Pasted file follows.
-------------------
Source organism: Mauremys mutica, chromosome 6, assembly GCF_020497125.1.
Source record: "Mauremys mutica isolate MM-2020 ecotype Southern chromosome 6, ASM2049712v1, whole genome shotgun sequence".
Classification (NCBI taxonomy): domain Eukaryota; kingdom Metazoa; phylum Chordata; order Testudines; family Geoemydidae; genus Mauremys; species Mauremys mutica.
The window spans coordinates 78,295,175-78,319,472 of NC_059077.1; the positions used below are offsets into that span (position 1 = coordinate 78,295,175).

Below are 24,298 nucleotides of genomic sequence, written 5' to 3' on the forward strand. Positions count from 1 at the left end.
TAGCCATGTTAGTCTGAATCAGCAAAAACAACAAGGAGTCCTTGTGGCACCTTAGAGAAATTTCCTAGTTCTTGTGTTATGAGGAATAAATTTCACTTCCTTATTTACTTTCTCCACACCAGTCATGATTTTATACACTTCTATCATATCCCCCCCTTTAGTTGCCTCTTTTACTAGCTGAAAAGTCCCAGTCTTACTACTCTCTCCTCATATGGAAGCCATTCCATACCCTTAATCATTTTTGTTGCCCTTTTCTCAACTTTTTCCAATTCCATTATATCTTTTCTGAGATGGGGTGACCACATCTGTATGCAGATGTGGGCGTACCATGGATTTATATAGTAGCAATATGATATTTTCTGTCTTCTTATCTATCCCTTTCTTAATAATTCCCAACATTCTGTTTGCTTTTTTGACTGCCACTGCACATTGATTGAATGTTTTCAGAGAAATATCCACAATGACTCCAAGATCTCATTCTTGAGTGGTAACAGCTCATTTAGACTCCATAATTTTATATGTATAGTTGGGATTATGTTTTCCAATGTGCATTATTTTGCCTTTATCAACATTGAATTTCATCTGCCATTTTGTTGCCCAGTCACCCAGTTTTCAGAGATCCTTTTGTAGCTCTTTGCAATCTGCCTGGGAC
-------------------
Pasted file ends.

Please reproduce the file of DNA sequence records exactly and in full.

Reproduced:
Source organism: Mauremys mutica, chromosome 6, assembly GCF_020497125.1.
Source record: "Mauremys mutica isolate MM-2020 ecotype Southern chromosome 6, ASM2049712v1, whole genome shotgun sequence".
Classification (NCBI taxonomy): domain Eukaryota; kingdom Metazoa; phylum Chordata; order Testudines; family Geoemydidae; genus Mauremys; species Mauremys mutica.
The window spans coordinates 78,295,175-78,319,472 of NC_059077.1; the positions used below are offsets into that span (position 1 = coordinate 78,295,175).

Below are 24,298 nucleotides of genomic sequence, written 5' to 3' on the forward strand. Positions count from 1 at the left end.
TAGCCATGTTAGTCTGAATCAGCAAAAACAACAAGGAGTCCTTGTGGCACCTTAGAGAAATTTCCTAGTTCTTGTGTTATGAGGAATAAATTTCACTTCCTTATTTACTTTCTCCACACCAGTCATGATTTTATACACTTCTATCATATCCCCCCCTTTAGTTGCCTCTTTTACTAGCTGAAAAGTCCCAGTCTTACTACTCTCTCCTCATATGGAAGCCATTCCATACCCTTAATCATTTTTGTTGCCCTTTTCTCAACTTTTTCCAATTCCATTATATCTTTTCTGAGATGGGGTGACCACATCTGTATGCAGATGTGGGCGTACCATGGATTTATATAGTAGCAATATGATATTTTCTGTCTTCTTATCTATCCCTTTCTTAATAATTCCCAACATTCTGTTTGCTTTTTTGACTGCCACTGCACATTGATTGAATGTTTTCAGAGAAATATCCACAATGACTCCAAGATCTCATTCTTGAGTGGTAACAGCTCATTTAGACTCCATAATTTTATATGTATAGTTGGGATTATGTTTTCCAATGTGCATTATTTTGCCTTTATCAACATTGAATTTCATCTGCCATTTTGTTGCCCAGTCACCCAGTTTTCAGAGATCCTTTTGTAGCTCTTTGCAATCTGCCTGGGAC